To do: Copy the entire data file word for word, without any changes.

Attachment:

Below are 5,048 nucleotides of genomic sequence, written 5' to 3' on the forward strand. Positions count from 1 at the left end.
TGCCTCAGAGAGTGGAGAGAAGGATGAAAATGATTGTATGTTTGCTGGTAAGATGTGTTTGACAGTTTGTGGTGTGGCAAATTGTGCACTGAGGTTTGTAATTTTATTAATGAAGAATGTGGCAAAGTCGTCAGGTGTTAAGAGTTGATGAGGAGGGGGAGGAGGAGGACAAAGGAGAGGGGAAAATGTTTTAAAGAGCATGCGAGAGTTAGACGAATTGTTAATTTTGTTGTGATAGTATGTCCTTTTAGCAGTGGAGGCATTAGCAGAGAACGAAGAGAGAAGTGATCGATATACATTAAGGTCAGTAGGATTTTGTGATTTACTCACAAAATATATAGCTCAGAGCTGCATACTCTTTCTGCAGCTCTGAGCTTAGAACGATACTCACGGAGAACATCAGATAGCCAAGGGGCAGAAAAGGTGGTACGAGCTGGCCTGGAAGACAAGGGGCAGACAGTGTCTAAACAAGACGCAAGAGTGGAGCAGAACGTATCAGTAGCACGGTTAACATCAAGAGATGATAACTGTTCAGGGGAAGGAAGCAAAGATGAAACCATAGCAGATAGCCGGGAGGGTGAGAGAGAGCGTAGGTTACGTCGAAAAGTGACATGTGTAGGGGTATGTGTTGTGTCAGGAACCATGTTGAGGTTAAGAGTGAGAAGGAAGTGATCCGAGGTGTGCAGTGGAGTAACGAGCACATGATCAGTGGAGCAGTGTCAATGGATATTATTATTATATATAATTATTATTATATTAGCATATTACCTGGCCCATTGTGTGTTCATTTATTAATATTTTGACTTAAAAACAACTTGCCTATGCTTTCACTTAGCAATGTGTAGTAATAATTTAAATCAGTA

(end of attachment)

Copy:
Below are 5,048 nucleotides of genomic sequence, written 5' to 3' on the forward strand. Positions count from 1 at the left end.
TGCCTCAGAGAGTGGAGAGAAGGATGAAAATGATTGTATGTTTGCTGGTAAGATGTGTTTGACAGTTTGTGGTGTGGCAAATTGTGCACTGAGGTTTGTAATTTTATTAATGAAGAATGTGGCAAAGTCGTCAGGTGTTAAGAGTTGATGAGGAGGGGGAGGAGGAGGACAAAGGAGAGGGGAAAATGTTTTAAAGAGCATGCGAGAGTTAGACGAATTGTTAATTTTGTTGTGATAGTATGTCCTTTTAGCAGTGGAGGCATTAGCAGAGAACGAAGAGAGAAGTGATCGATATACATTAAGGTCAGTAGGATTTTGTGATTTACTCACAAAATATATAGCTCAGAGCTGCATACTCTTTCTGCAGCTCTGAGCTTAGAACGATACTCACGGAGAACATCAGATAGCCAAGGGGCAGAAAAGGTGGTACGAGCTGGCCTGGAAGACAAGGGGCAGACAGTGTCTAAACAAGACGCAAGAGTGGAGCAGAACGTATCAGTAGCACGGTTAACATCAAGAGATGATAACTGTTCAGGGGAAGGAAGCAAAGATGAAACCATAGCAGATAGCCGGGAGGGTGAGAGAGAGCGTAGGTTACGTCGAAAAGTGACATGTGTAGGGGTATGTGTTGTGTCAGGAACCATGTTGAGGTTAAGAGTGAGAAGGAAGTGATCCGAGGTGTGCAGTGGAGTAACGAGCACATGATCAGTGGAGCAGTGTCAATGGATATTATTATTATATATAATTATTATTATATTAGCATATTACCTGGCCCATTGTGTGTTCATTTATTAATATTTTGACTTAAAAACAACTTGCCTATGCTTTCACTTAGCAATGTGTAGTAATAATTTAAATCAGTA